Florida Fishing Report: Florida Fishing Charters

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Florida fishing charters

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View Recent Fishing Reports published in the St. Petersburg Times by Capt. McCue


Slams~Grand Slams~Game On

Peak fall fishing is upon us. Inshore gamefish are on the retreat and feeding in effort to store body fat for winter.
Bounty Hunter's long time friend, Adam Bresovits with our signature "Grand Slam" (snook, redfish, trout, tarpon).

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While many of the species have been in typical fall patterns for a couple of weeks, remarkably missing was the ever so elusive snook. To some degree the snook were present in places I had nearly unto myself until the late 90s, but that I choose to no longer fish due to over exposure resulting in the fish's reluctance to bite. In our area, these spots still serve as holding and staging areas for the fish, but the consistency of those feeding snook is gone.

When I decided to concede to this modern era of flats fishing, I knew I had to develop new strategies to uphold my integrity as a fishing guide and still produce these special fish on demand, even though they remain on the back page of my daily playbook. I now rely on transition periods to produce snook and those can be very difficult to predict in advance, particularly in the fall. A passing front last week dropped the water temperatures into the mid 70s. Accompanied with a waxing moon, the snook started to show in my transitional spots and we obliged.

Redfish have been off the hook all year. Over the past several weeks, however, I have not been finding the huge numbers of over-sized fish that I had been catching last winter and spring. Double-digit catches remain typical, though the fish I am catching are predominantly lower- to mid-slot sizes. The undeviating presence of the reds has kept the rods of happy clients bent and that works for me too.

I have not spent a lot of time targeting trout. For the most part, I have been able to come up with a few trout on the hook during prolonged redfish bites. Last week I had a trip with several youngsters on board and found the trout off a hump in some deep grass flats very cooperative on nearly every cast.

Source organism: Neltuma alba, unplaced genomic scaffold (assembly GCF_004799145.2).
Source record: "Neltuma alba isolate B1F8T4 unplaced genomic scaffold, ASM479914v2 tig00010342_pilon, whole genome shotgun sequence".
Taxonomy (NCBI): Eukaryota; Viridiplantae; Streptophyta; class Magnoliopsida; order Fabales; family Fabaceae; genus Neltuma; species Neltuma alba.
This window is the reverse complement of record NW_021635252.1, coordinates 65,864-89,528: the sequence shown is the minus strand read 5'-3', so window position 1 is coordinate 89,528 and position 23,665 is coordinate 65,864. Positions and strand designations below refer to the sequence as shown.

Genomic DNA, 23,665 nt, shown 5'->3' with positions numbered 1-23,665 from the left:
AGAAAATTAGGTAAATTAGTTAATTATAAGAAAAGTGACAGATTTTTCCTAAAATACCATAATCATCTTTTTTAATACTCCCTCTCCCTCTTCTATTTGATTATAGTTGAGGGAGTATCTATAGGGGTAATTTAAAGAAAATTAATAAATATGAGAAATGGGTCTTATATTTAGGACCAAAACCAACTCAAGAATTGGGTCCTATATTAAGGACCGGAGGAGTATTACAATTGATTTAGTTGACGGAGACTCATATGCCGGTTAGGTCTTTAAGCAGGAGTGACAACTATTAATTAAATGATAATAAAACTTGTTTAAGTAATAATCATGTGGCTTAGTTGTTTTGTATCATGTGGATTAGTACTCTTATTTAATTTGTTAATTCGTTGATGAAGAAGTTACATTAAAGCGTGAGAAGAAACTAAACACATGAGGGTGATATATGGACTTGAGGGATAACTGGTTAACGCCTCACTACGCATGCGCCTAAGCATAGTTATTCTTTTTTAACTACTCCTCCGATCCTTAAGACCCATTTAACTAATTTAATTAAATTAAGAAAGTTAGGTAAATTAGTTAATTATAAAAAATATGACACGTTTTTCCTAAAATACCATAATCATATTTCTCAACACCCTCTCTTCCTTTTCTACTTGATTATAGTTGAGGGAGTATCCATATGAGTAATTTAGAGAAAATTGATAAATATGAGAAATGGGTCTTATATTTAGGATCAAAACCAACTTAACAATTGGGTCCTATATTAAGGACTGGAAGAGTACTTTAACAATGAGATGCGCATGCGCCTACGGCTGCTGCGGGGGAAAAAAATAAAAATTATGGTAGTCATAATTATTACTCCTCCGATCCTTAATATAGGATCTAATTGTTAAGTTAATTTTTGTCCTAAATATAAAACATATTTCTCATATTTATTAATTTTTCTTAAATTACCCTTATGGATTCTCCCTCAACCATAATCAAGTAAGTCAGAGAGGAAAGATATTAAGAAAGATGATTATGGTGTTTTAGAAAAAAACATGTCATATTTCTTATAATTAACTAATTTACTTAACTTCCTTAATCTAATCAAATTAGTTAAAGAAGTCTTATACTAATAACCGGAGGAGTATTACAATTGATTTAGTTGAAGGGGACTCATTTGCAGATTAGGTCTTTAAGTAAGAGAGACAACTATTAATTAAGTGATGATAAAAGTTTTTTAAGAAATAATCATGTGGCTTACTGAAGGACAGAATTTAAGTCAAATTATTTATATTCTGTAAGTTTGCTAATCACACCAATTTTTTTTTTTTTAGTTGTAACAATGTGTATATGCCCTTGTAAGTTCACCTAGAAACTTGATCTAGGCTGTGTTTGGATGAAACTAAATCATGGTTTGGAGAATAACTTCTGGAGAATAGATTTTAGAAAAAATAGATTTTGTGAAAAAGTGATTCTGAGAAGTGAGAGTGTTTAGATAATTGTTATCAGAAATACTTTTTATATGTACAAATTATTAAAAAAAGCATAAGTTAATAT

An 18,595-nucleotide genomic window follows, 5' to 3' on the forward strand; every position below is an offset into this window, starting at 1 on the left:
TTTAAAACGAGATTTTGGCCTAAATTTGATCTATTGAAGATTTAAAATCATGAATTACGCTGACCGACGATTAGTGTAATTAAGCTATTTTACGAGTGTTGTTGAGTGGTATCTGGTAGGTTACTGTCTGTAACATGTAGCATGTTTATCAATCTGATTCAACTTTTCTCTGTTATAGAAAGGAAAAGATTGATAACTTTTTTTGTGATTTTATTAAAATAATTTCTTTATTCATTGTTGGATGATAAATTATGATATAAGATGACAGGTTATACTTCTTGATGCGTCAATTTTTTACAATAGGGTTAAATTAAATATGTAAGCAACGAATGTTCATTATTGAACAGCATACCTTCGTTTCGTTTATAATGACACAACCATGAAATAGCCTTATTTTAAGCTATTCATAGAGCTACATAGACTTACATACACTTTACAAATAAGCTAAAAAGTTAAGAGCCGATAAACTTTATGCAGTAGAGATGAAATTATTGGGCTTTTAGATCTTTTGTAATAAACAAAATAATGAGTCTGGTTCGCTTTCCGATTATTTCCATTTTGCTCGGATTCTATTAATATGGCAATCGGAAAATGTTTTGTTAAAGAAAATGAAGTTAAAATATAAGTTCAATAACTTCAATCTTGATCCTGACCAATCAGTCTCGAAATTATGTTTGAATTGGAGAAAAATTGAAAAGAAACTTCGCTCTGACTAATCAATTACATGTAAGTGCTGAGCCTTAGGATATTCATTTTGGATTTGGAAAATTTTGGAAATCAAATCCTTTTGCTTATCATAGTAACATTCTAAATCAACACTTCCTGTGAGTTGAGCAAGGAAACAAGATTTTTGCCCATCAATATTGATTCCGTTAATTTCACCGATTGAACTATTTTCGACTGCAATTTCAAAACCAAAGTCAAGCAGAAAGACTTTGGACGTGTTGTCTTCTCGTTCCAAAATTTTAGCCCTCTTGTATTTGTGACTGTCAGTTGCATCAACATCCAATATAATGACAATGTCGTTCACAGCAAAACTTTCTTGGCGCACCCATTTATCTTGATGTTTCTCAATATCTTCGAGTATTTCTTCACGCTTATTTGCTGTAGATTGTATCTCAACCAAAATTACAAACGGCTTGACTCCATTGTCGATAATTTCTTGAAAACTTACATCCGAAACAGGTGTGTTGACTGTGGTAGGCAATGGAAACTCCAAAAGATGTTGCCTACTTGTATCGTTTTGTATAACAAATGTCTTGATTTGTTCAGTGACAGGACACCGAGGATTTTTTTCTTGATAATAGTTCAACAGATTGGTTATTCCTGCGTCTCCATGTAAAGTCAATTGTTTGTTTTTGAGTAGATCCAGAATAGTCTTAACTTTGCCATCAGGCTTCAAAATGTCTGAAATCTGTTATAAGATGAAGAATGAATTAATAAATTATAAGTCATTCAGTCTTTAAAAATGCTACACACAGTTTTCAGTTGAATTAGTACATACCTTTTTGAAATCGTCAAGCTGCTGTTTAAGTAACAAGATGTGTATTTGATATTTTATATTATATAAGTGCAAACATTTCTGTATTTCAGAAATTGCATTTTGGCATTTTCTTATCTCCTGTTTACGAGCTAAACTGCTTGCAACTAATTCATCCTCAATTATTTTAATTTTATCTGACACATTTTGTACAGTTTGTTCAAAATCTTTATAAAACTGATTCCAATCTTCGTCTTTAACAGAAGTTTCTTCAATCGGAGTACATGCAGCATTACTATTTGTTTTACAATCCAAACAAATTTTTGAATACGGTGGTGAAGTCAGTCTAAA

The winds have been up and that has made it a day-to-day call in reaching the frenzied action on the outer edges of our offshore grass flats. When the conditions are right, jumbo Spanish mackerel, jacks, cobia, sharks, tarpon, grouper and the oddball snake kingfish have been easy catches on one drop of the anchor. 

Jack Hinkle with a "Slam" (snook, redfish, trout)

Trout, redfish and an occasional flounder are daily bags. Weather or not.

Employing a fine tuned chum line of ground fish, fresh dead bait and live scaled sardines over scattered rocks and surrounding potholes in the grass has been staple to our success.

The most consistent place for grouper has been on the 20-foot contour line and west to 35 feet. Occasional run-ins with tarpon and offshore redfish have occurred in these same areas, but with no rhyme or reason. The key, as always, is the abundance of migrating bait. Slow trolling live mullet and large blue runners have been producing smoker kingfish off the tanks in Hernando and Pasco 4. If you do not have large baits and patience, you will not know they are there. The school kings and more frequent reports of smokers are being caught primarily to the south where the runs to the fish are much shorter and easier to stay on top of when fishing. The winds and the phases of the moon are variables in making these trips successful, if they even happen at all.

Excellent water quality this year likely played a major factor in the phenomenal showing of tarpon in 2007. I had extended my stay to the south into the second week of August this year. Family commitments brought me back north, though I still continued to make frequent visits to both Boca Grande Pass and Charlotte Harbor until a couple of weeks ago.

The giant tarpon took residence in some very familiar places, and on exceptional outings, I was putting as many as a dozen giants in the air. More often than not, we were blessed in complete bliss without a boat in sight. To the north, scattered fish remain off the beaches, in the bays, rivers and just offshore in the potpourri of migrating baitfish. The fish are moving now and that subjects us to dynamic unknowns on a daily basis. For this reason, I avoid attempts at exclusively targeting them, but I will accommodate them when we cross paths.

Thank you Megalops atlanticus for all that you do.

The juvenile tarpon have been consistent. Negative low tides have revealed them in the lower bends of the rivers, canal junctions, and even on the flats off the power plant. Their presence and temperament have served us well in accomplishing the pinnacle of flats fishing, the "grand slam" (tarpon, snook, redfish and trout).

Mother Nature will daily dictate the availability of bait and particular species of gamefish, as well as our ability to get to them as we move towards winter. Only passing cool fronts followed by warming trends will yield extended play.

I have been contributing written fishing reports the St. Pete Times the past couple of months and that has consumed some of my time in writing for my own website. I will adapt in balancing my writing time as I get more proficient in making this adjustment as a glorified farmer. In the interim, you can follow these regularly published reports by following this link to our Featured Articles page.

Screaming Drags and Tired Arms!

Robert McCue

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Last Update 31OCT07
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